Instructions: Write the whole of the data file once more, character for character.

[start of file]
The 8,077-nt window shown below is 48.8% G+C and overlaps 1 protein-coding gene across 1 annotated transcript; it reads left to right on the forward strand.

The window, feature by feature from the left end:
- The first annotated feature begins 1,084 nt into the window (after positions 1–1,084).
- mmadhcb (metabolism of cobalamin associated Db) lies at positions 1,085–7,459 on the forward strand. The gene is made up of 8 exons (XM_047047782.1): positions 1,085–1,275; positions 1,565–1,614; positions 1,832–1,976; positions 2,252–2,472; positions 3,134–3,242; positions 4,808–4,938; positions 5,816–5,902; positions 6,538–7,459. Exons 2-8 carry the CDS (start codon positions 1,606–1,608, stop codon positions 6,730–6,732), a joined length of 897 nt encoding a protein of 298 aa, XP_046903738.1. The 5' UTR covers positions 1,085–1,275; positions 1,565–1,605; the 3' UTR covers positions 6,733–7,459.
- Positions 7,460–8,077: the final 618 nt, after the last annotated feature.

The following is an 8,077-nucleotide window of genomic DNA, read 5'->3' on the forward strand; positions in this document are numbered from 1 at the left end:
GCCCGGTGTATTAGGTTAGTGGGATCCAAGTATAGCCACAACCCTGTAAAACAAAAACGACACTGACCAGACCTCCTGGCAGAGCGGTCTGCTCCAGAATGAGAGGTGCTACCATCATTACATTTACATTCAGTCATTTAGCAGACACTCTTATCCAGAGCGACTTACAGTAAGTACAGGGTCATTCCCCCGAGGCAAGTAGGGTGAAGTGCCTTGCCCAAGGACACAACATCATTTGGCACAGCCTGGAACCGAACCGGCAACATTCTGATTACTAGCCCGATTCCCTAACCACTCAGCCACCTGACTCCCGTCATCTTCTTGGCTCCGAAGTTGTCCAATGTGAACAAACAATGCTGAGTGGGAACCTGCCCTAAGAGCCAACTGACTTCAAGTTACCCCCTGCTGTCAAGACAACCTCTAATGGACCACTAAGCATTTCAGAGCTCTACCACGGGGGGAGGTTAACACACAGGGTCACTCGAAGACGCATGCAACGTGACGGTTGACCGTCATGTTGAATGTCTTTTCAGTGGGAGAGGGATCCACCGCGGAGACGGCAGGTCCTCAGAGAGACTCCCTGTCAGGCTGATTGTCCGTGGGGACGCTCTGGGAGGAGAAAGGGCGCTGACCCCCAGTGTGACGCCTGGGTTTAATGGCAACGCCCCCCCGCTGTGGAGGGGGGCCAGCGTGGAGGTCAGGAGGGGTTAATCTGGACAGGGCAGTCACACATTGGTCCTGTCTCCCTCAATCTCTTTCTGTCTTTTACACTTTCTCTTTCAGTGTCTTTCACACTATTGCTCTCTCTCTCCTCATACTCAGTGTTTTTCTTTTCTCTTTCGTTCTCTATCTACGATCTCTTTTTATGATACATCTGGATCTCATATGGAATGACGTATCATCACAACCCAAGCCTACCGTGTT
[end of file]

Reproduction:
The 8,077-nt window shown below is 48.8% G+C and overlaps 1 protein-coding gene across 1 annotated transcript; it reads left to right on the forward strand.

The window, feature by feature from the left end:
- The first annotated feature begins 1,084 nt into the window (after positions 1–1,084).
- mmadhcb (metabolism of cobalamin associated Db) lies at positions 1,085–7,459 on the forward strand. The gene is made up of 8 exons (XM_047047782.1): positions 1,085–1,275; positions 1,565–1,614; positions 1,832–1,976; positions 2,252–2,472; positions 3,134–3,242; positions 4,808–4,938; positions 5,816–5,902; positions 6,538–7,459. Exons 2-8 carry the CDS (start codon positions 1,606–1,608, stop codon positions 6,730–6,732), a joined length of 897 nt encoding a protein of 298 aa, XP_046903738.1. The 5' UTR covers positions 1,085–1,275; positions 1,565–1,605; the 3' UTR covers positions 6,733–7,459.
- Positions 7,460–8,077: the final 618 nt, after the last annotated feature.

The following is an 8,077-nucleotide window of genomic DNA, read 5'->3' on the forward strand; positions in this document are numbered from 1 at the left end:
GCCCGGTGTATTAGGTTAGTGGGATCCAAGTATAGCCACAACCCTGTAAAACAAAAACGACACTGACCAGACCTCCTGGCAGAGCGGTCTGCTCCAGAATGAGAGGTGCTACCATCATTACATTTACATTCAGTCATTTAGCAGACACTCTTATCCAGAGCGACTTACAGTAAGTACAGGGTCATTCCCCCGAGGCAAGTAGGGTGAAGTGCCTTGCCCAAGGACACAACATCATTTGGCACAGCCTGGAACCGAACCGGCAACATTCTGATTACTAGCCCGATTCCCTAACCACTCAGCCACCTGACTCCCGTCATCTTCTTGGCTCCGAAGTTGTCCAATGTGAACAAACAATGCTGAGTGGGAACCTGCCCTAAGAGCCAACTGACTTCAAGTTACCCCCTGCTGTCAAGACAACCTCTAATGGACCACTAAGCATTTCAGAGCTCTACCACGGGGGGAGGTTAACACACAGGGTCACTCGAAGACGCATGCAACGTGACGGTTGACCGTCATGTTGAATGTCTTTTCAGTGGGAGAGGGATCCACCGCGGAGACGGCAGGTCCTCAGAGAGACTCCCTGTCAGGCTGATTGTCCGTGGGGACGCTCTGGGAGGAGAAAGGGCGCTGACCCCCAGTGTGACGCCTGGGTTTAATGGCAACGCCCCCCCGCTGTGGAGGGGGGCCAGCGTGGAGGTCAGGAGGGGTTAATCTGGACAGGGCAGTCACACATTGGTCCTGTCTCCCTCAATCTCTTTCTGTCTTTTACACTTTCTCTTTCAGTGTCTTTCACACTATTGCTCTCTCTCTCCTCATACTCAGTGTTTTTCTTTTCTCTTTCGTTCTCTATCTACGATCTCTTTTTATGATACATCTGGATCTCATATGGAATGACGTATCATCACAACCCAAGCCTACCGTGTT